Sixty-six-year-old Jim Donowick is about to score his second rural land lease jackpot in the past 10 years.
The Town of Sanford resident, owner of 116-acres of largely forest-land, landed his first lease deal in May 2008. As one of a collection of Broome County property owners he collected $2,411 an acre for mineral rights for the underground natural gas reserve thought to be stored a mile below the surface.
Now, he stands to be paid anywhere between $2,500 to $30,000 annually for at least 20 years to site a 600-foot wind turbine on a ridge within his property line.
Donowick collected natural gas lease money without a shovelful of dirt being turned. New York banned a controversial plan to drill in the gas-rich Marcellus Shale three years ago citing potential adverse environmental and health impacts.
Many others expecting to sign Calpine leases are in same position as Donowick. With a contract from XTO thought to be expired, they are more than willing to accept payments from the new suitor.
These eastern Broome County land owners are more likely to have a windmill on their land within the next three years as Calpine Corp., a Houston-based energy company, proceeds with lengthy and complex wind farm application process with the state Public Service Commission. In places where it banned fracking, New York is encouraging the development of renewable energy projects with incentives and tax credits under Gov. Andrew Cuomo’s plan to produce 50 percent of the state’s electric needs from sustainable sources by 2030.
“They’re picking spots in the middle of nowhere,” Donowick said. “I have spent my whole life on these hills thinking they have wind power potential.”
For three hours on Thursday evening, a half dozen Calpine representatives stood beside maps and slides at Deposit’s State Theater explaining what this 40 turbine project would bring to communities hugging Route 17.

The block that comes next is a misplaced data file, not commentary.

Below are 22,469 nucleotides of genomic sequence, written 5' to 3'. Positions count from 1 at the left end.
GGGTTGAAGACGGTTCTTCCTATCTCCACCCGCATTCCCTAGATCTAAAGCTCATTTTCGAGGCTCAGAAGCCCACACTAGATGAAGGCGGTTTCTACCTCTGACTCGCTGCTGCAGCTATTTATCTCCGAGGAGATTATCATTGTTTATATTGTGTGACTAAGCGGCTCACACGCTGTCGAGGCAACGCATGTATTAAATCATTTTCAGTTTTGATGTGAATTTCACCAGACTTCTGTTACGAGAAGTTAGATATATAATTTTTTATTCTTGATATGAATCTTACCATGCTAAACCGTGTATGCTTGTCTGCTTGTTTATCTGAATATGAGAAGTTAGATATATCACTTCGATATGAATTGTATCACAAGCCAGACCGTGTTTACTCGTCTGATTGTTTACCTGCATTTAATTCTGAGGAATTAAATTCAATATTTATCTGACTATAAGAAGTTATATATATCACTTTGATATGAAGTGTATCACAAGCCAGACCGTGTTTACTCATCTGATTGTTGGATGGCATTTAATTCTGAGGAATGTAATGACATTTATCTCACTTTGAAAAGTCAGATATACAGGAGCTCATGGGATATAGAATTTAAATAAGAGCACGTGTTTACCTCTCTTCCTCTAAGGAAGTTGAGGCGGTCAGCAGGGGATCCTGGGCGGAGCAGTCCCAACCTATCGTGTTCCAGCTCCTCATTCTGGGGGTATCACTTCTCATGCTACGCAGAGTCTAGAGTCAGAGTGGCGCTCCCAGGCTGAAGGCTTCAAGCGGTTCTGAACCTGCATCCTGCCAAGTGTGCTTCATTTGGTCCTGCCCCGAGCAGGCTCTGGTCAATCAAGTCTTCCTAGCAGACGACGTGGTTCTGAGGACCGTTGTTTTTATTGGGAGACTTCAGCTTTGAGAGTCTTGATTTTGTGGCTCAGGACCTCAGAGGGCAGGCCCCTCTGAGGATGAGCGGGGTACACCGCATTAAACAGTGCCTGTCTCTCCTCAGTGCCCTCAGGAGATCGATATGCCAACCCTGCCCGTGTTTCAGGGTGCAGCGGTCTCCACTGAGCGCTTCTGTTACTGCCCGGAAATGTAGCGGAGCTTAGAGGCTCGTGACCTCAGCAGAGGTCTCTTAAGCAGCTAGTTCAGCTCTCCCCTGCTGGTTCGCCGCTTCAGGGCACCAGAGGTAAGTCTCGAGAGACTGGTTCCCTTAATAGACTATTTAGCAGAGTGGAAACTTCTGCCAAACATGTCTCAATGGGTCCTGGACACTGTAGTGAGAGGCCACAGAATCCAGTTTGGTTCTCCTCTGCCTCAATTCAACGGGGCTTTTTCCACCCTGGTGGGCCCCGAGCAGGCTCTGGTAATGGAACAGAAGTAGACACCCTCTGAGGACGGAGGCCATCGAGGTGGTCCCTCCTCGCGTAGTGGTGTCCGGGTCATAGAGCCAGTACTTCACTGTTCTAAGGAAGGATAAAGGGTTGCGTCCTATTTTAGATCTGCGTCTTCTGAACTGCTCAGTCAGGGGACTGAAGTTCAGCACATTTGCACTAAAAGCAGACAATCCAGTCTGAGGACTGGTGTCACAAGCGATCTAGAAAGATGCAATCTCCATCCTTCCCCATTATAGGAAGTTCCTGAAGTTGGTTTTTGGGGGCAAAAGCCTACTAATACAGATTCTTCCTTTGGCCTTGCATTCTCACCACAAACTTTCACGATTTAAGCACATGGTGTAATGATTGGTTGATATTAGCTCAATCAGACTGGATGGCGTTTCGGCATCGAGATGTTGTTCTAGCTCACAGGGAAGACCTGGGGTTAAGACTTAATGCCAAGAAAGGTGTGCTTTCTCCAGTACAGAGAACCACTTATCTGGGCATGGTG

For the landowners that lease property to developers, it will bring at least 20 years annual annuity payments from a Calpine for the right to site a turbine on the land.
Other residents, however, are not as pleased.
“I can’t see the benefit,” said Joanne McGigney, a real estate agent with United Country Real Estate in Deposit. “One of the best things about Deposit is the aesthetic beauty and I see no aesthetic beauty in those ugly towers.”
She predicts surrounding land values will decline once the towers are constructed, noting the constant drone from the turning blades.
“Most of these people hate them,” said Roy Morgan, a Windsor property owner. “But if you get paid enough it’s acceptable.”
Calpine still has a long path ahead. Preliminary plans are now on file with state regulators and more than half the lease sites have been identified. But a more complete application, with environmental studies, including data on potential bald and golden eagle kills from the turbine blades, must be submitted.
Electricity to power an estimated 20,000 households won’t be generated from the project until at least 2020.
Elmira mineral rights lawyer Chris Denton left Thursday’s session puzzled, saying there may be an environmental double standard – cursory reviews for wind projects while higher standards are applied to fossil fuel projects.
“These turbines are on top of mountains – really fragile environments,” Denton said. “I just want the DEC (Department of Environmental Conservation) to apply the same rigorous examination as they did with oil and gas.”
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